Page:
Ultimate love

Let’s have a quick thought experiment.

Think about love. What makes it profound? What makes it worthwhile? What makes one love more significant, or, dare I say, real, than other kinds of love?

People often say, “You can’t love a dog,” but ardent dog lovers would disagree for myriad reasons. People generally accept that love among human beings is easy, but it’s always categorized as friendly-love, erotic-love, and all-encompassing-love (phileo, eros, agape).

The highest order of these is said to be the all-encompassing-love. But is it really? Read all of the greatest stories, poems, tragedies, and parables of love and you will find a common theme in all of them.

What is it? Suffering. The highest order of love that we tend to value and revere (sometimes even desire) is a love fraught with some kind of sacrifice; some kind of tremendous pain endured for the sake of the love. Think of Courtly Love, and the great Troubadours, or some of the best music about love (perhaps a subjective qualification, granted), but then think of mythology, and the Bible; sacrifice and suffering are the ultimate execution of the highest order love.

So what am I getting at? Well, I am postulating that for all the dizzying highs and “warm fuzzies” of love, the one thing that defines love in its highest sense is suffering. Without suffering the love is just a combination of emotions that produce a sort of euphoria, or state of well-being. When you add suffering to the mix, that’s when things start getting interesting; at that point the lover is making a conscious decision to endure whatever pain they are being faced with for the sake of that love. Rather than run from difficulty, they face the anguish with devotion in an effort to keep the love that they treasure alive. Perhaps this sort of innate appreciation for suffering in love is why most people say that one cannot truly love a pet, for what real suffering does one endure with an obedient pet?

Now surely some of you will say that battered wives stay in relationships for far too long, and that that would point to the “highest order love” on my view. No so; you would almost assuredly be obliged to point to codependency issues as the root of staying in this sort of scenario as opposed to real love. So for the sake of this idea, let’s just assume preliminarily that the love is between people who are not abusing one another.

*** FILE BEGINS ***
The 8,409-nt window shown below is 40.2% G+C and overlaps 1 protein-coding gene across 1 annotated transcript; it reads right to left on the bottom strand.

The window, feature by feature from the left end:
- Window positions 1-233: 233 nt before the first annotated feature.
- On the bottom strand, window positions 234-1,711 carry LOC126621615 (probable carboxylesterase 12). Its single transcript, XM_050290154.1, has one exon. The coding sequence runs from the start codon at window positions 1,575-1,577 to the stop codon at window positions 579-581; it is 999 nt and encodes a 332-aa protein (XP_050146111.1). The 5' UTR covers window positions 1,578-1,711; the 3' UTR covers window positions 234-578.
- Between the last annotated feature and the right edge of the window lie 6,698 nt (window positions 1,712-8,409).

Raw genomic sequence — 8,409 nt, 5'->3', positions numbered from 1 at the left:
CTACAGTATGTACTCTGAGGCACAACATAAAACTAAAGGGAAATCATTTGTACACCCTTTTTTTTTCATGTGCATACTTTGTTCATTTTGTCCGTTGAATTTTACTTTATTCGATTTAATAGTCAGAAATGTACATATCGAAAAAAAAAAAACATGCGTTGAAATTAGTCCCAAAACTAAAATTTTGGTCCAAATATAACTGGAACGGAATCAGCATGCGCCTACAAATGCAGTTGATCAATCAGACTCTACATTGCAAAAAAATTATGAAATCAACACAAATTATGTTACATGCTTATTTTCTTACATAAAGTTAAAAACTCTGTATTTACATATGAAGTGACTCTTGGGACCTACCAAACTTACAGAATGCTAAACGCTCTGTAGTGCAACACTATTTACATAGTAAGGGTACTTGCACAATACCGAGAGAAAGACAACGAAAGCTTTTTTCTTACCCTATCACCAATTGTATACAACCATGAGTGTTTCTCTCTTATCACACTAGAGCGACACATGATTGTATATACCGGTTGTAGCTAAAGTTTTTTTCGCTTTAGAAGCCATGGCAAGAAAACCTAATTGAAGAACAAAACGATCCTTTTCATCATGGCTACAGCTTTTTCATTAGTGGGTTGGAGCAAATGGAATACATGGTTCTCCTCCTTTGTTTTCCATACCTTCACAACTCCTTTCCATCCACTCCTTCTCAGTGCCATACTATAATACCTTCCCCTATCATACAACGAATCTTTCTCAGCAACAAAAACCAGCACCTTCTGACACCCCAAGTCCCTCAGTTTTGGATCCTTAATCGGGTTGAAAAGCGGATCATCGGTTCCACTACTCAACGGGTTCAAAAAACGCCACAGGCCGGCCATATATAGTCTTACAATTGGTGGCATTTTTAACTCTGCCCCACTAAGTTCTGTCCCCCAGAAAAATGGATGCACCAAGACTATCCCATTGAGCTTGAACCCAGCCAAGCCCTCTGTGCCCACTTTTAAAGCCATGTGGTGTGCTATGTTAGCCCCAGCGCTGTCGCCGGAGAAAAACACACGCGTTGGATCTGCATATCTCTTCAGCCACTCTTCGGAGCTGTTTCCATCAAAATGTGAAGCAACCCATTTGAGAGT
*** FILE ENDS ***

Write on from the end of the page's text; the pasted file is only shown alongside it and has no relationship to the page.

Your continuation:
Yours In Contemplation,

Kierkegaard

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About facedownphilosophy

Proud recipient of the "Award for Outstanding Excellence in the Field of Unrivaled Superiority"
This entry was posted in Love, Musings and Prose, Personal Life, Philosophy, Questions, Writing and tagged , , , , , , , . Bookmark the permalink.

2 Responses to Ultimate love

  1. whitefrozen says:

    “But we all suffer. For we all prize and love; and in this present existence of ours, prizing and loving yield suffering. Love in our world is suffering love. Some do not suffer much, though, for they do not love much. Suffering is for the loving. This, said Jesus, is the command of the Holy One: “You shall love your neighbor as yourself.” In commanding us to love, God invites us to suffer.”
    ― Nicholas Wolterstorff, Lament for a Son

    “Love is sacrifice. Love sacrifices itself for its neighbor.”
    ― Elder Thaddeus of Vitovnica, Our Thoughts Determine Our Lives: The Life and Teachings of Elder Thaddeus of Vitovnica

  2. I am really surprised by the eloquence of Wolterstorff in the quote you presented. Surprised, and grateful to have read it. It’s nice to see that analytic minds can also create such beautiful sentiments. I hope to do the same some day.

    Thank you une mille fois for the post, Friend.

    -Kierkegaard

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